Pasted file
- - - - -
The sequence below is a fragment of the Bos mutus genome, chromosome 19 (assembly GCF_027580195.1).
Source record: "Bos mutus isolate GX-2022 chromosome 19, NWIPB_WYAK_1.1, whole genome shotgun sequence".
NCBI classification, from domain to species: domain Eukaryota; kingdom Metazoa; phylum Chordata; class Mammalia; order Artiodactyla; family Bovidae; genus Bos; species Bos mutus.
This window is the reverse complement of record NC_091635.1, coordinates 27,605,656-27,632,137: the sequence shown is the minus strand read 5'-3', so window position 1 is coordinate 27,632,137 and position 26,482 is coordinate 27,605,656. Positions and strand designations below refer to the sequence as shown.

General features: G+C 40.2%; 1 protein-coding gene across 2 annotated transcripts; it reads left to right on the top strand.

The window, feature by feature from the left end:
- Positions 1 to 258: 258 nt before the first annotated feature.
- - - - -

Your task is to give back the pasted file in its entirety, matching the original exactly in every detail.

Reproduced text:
The sequence below is a fragment of the Bos mutus genome, chromosome 19 (assembly GCF_027580195.1).
Source record: "Bos mutus isolate GX-2022 chromosome 19, NWIPB_WYAK_1.1, whole genome shotgun sequence".
NCBI classification, from domain to species: domain Eukaryota; kingdom Metazoa; phylum Chordata; class Mammalia; order Artiodactyla; family Bovidae; genus Bos; species Bos mutus.
This window is the reverse complement of record NC_091635.1, coordinates 27,605,656-27,632,137: the sequence shown is the minus strand read 5'-3', so window position 1 is coordinate 27,632,137 and position 26,482 is coordinate 27,605,656. Positions and strand designations below refer to the sequence as shown.

General features: G+C 40.2%; 1 protein-coding gene across 2 annotated transcripts; it reads left to right on the top strand.

The window, feature by feature from the left end:
- Positions 1 to 258: 258 nt before the first annotated feature.